• Full spectrum or warm white 40W 4′ fluorescent bulbs ($5 for two)

 

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1. Make sure your seed starting tray, pots, mixing bowl, and trowel are all clean. If they have been used before, rinse these items with 10% bleach solution to sterilize them.

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2. Pour dry seed starting mix into a large mixing bowl and moisten until just damp. The mix should be damp and clump when squeezed, but not be sopping wet.

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3. Transfer the moistened starting mix out into seed starting tray or pots and loosely smooth the surface with the trowel. We have tried adding dry soil to flats (72 cell trays) and then watering later — it was an unmitigated disaster.

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4. Drop tomato seeds onto the surface of the soil and then barely cover with soil. The goal here is to plant seeds no more than 1/4″ deep. Some people use a toothpick or other tool to push each seed slightly under the surface of the soil.

5. Place a clear plastic lid or some loosely tented plastic wrap over the surface of the seed starting trays or pots, then set them in a warm (not hot) place with a temperature from 55-75°F. Plastic cover should not be airtight.

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6. When seeds begin to germinate, remove plastic cover and move tray/pots under fluorescent lights at a distance of no more than 1-2 inches from the exposed fluorescent bulbs for 16 hours a day.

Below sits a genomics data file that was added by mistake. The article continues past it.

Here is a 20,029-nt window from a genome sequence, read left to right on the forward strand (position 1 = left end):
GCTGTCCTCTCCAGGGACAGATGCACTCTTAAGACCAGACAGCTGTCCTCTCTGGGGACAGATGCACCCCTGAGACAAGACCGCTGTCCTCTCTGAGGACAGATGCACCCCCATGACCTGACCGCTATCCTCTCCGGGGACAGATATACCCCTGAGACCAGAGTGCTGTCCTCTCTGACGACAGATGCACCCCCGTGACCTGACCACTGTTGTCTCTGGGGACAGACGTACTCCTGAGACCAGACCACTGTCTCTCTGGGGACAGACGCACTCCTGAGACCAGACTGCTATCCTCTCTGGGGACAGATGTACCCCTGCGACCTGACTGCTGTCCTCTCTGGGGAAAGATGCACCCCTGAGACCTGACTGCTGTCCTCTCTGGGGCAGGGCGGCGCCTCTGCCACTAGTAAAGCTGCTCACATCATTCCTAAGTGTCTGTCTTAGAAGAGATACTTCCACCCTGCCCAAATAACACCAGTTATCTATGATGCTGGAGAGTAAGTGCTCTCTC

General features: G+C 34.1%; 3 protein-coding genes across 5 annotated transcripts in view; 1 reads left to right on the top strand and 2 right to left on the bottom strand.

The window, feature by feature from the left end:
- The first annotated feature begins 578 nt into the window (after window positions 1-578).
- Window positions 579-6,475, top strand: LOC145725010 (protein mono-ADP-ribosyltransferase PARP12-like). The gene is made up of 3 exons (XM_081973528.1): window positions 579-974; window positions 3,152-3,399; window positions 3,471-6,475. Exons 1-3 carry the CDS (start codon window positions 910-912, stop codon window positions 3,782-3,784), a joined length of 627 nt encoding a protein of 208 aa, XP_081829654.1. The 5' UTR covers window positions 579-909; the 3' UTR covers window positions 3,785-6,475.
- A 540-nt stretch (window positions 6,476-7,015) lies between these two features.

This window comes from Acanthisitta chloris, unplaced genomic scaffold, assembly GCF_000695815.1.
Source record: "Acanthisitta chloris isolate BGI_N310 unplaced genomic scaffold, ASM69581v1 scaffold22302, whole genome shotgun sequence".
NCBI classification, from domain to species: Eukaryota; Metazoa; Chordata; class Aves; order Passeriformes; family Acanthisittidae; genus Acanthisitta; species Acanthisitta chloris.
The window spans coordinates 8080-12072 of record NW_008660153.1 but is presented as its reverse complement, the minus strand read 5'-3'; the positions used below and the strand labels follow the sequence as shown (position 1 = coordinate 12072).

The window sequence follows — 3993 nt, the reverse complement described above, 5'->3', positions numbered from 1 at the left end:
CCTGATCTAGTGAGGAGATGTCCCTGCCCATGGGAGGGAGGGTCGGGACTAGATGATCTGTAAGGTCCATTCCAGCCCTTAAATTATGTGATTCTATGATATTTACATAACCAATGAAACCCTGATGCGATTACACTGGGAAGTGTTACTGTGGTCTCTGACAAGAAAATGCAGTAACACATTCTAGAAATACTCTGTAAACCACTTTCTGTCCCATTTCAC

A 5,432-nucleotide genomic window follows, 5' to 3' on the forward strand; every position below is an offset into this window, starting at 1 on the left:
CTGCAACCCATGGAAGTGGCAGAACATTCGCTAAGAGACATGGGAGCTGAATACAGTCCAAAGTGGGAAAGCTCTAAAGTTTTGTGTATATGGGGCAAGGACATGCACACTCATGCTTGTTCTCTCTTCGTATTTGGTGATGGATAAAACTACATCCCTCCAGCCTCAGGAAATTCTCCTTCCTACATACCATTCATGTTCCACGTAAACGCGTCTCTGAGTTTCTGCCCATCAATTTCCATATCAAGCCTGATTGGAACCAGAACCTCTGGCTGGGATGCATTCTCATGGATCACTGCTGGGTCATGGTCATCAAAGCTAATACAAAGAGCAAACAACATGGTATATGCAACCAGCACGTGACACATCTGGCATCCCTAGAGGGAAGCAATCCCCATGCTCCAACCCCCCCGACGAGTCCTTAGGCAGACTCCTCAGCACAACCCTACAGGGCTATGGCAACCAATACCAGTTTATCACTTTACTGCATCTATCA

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7. Every day, you should raise the lights or lower pots/trays as needed to maintain a maximum distance of 1-2 inches between the tops of your leaves and the light bulbs.

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8. When your seedlings have grown their second set of true leaves, apply liquid fertilizer at half strength mixed in a clean chemical-free spray bottle (ie. 1/2 tsp in a 20 oz spray bottle full of water).

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9. If your seedlings are in trays, then you will need to transplant them into 4 inch pots after about 3-4 weeks, or when your seedlings have their third set of true leaves and are approximately 3-5 inches tall.

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NOTE: When transplanting, you should retain some extra plants as “backups” in case a frost damages your first planting.